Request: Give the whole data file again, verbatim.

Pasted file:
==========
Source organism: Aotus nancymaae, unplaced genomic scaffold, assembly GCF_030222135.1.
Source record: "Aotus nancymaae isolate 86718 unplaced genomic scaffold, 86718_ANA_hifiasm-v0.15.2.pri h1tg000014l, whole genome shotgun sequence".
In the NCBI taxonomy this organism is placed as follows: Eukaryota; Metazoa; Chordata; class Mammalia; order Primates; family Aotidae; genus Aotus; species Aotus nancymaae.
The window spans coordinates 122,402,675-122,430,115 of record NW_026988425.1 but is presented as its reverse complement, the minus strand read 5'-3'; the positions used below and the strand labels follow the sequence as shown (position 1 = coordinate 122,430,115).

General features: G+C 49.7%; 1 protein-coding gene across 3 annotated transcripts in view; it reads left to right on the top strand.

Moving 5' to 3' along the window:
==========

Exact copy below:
Source organism: Aotus nancymaae, unplaced genomic scaffold, assembly GCF_030222135.1.
Source record: "Aotus nancymaae isolate 86718 unplaced genomic scaffold, 86718_ANA_hifiasm-v0.15.2.pri h1tg000014l, whole genome shotgun sequence".
In the NCBI taxonomy this organism is placed as follows: Eukaryota; Metazoa; Chordata; class Mammalia; order Primates; family Aotidae; genus Aotus; species Aotus nancymaae.
The window spans coordinates 122,402,675-122,430,115 of record NW_026988425.1 but is presented as its reverse complement, the minus strand read 5'-3'; the positions used below and the strand labels follow the sequence as shown (position 1 = coordinate 122,430,115).

General features: G+C 49.7%; 1 protein-coding gene across 3 annotated transcripts in view; it reads left to right on the top strand.

Moving 5' to 3' along the window: